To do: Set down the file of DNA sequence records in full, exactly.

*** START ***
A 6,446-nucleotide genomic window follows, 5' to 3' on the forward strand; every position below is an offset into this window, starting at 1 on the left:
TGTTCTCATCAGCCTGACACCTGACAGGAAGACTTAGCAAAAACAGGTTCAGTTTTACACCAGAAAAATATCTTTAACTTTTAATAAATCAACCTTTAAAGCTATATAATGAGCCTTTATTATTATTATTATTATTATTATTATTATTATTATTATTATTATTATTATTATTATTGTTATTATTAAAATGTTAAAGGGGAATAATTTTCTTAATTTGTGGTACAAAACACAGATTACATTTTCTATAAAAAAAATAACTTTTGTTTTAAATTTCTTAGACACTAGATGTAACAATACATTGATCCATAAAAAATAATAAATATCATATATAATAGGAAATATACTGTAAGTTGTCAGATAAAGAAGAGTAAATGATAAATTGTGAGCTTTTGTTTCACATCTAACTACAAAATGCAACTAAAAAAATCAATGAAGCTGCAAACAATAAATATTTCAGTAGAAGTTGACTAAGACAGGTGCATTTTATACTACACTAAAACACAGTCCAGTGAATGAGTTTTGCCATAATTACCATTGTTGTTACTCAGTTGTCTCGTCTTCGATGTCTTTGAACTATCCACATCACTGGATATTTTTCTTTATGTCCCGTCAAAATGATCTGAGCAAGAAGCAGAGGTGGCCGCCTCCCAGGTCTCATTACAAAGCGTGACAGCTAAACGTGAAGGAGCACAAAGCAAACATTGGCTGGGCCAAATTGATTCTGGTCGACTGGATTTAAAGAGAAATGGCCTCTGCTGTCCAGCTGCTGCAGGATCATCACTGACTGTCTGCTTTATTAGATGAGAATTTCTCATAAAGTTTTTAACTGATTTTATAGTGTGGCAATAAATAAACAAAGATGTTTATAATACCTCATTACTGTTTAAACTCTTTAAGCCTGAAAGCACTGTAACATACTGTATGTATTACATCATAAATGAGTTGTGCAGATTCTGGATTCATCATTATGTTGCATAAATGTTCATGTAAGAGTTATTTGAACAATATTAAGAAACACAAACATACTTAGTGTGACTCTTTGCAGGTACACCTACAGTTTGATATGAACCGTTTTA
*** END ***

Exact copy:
A 6,446-nucleotide genomic window follows, 5' to 3' on the forward strand; every position below is an offset into this window, starting at 1 on the left:
TGTTCTCATCAGCCTGACACCTGACAGGAAGACTTAGCAAAAACAGGTTCAGTTTTACACCAGAAAAATATCTTTAACTTTTAATAAATCAACCTTTAAAGCTATATAATGAGCCTTTATTATTATTATTATTATTATTATTATTATTATTATTATTATTATTATTATTATTATTGTTATTATTAAAATGTTAAAGGGGAATAATTTTCTTAATTTGTGGTACAAAACACAGATTACATTTTCTATAAAAAAAATAACTTTTGTTTTAAATTTCTTAGACACTAGATGTAACAATACATTGATCCATAAAAAATAATAAATATCATATATAATAGGAAATATACTGTAAGTTGTCAGATAAAGAAGAGTAAATGATAAATTGTGAGCTTTTGTTTCACATCTAACTACAAAATGCAACTAAAAAAATCAATGAAGCTGCAAACAATAAATATTTCAGTAGAAGTTGACTAAGACAGGTGCATTTTATACTACACTAAAACACAGTCCAGTGAATGAGTTTTGCCATAATTACCATTGTTGTTACTCAGTTGTCTCGTCTTCGATGTCTTTGAACTATCCACATCACTGGATATTTTTCTTTATGTCCCGTCAAAATGATCTGAGCAAGAAGCAGAGGTGGCCGCCTCCCAGGTCTCATTACAAAGCGTGACAGCTAAACGTGAAGGAGCACAAAGCAAACATTGGCTGGGCCAAATTGATTCTGGTCGACTGGATTTAAAGAGAAATGGCCTCTGCTGTCCAGCTGCTGCAGGATCATCACTGACTGTCTGCTTTATTAGATGAGAATTTCTCATAAAGTTTTTAACTGATTTTATAGTGTGGCAATAAATAAACAAAGATGTTTATAATACCTCATTACTGTTTAAACTCTTTAAGCCTGAAAGCACTGTAACATACTGTATGTATTACATCATAAATGAGTTGTGCAGATTCTGGATTCATCATTATGTTGCATAAATGTTCATGTAAGAGTTATTTGAACAATATTAAGAAACACAAACATACTTAGTGTGACTCTTTGCAGGTACACCTACAGTTTGATATGAACCGTTTTA